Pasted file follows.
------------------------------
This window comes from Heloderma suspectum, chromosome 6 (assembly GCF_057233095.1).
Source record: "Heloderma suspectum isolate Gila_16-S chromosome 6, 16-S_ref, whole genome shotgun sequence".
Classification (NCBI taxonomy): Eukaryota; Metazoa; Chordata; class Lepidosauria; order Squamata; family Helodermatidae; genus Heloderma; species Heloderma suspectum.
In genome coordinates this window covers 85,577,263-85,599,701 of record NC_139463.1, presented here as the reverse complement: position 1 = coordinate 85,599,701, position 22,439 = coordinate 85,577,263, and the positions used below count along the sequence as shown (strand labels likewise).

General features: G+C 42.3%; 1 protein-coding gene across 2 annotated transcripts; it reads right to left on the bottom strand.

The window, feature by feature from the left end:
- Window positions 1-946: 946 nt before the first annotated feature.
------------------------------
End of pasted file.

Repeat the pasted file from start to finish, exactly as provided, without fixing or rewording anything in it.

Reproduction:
This window comes from Heloderma suspectum, chromosome 6 (assembly GCF_057233095.1).
Source record: "Heloderma suspectum isolate Gila_16-S chromosome 6, 16-S_ref, whole genome shotgun sequence".
Classification (NCBI taxonomy): Eukaryota; Metazoa; Chordata; class Lepidosauria; order Squamata; family Helodermatidae; genus Heloderma; species Heloderma suspectum.
In genome coordinates this window covers 85,577,263-85,599,701 of record NC_139463.1, presented here as the reverse complement: position 1 = coordinate 85,599,701, position 22,439 = coordinate 85,577,263, and the positions used below count along the sequence as shown (strand labels likewise).

General features: G+C 42.3%; 1 protein-coding gene across 2 annotated transcripts; it reads right to left on the bottom strand.

The window, feature by feature from the left end:
- Window positions 1-946: 946 nt before the first annotated feature.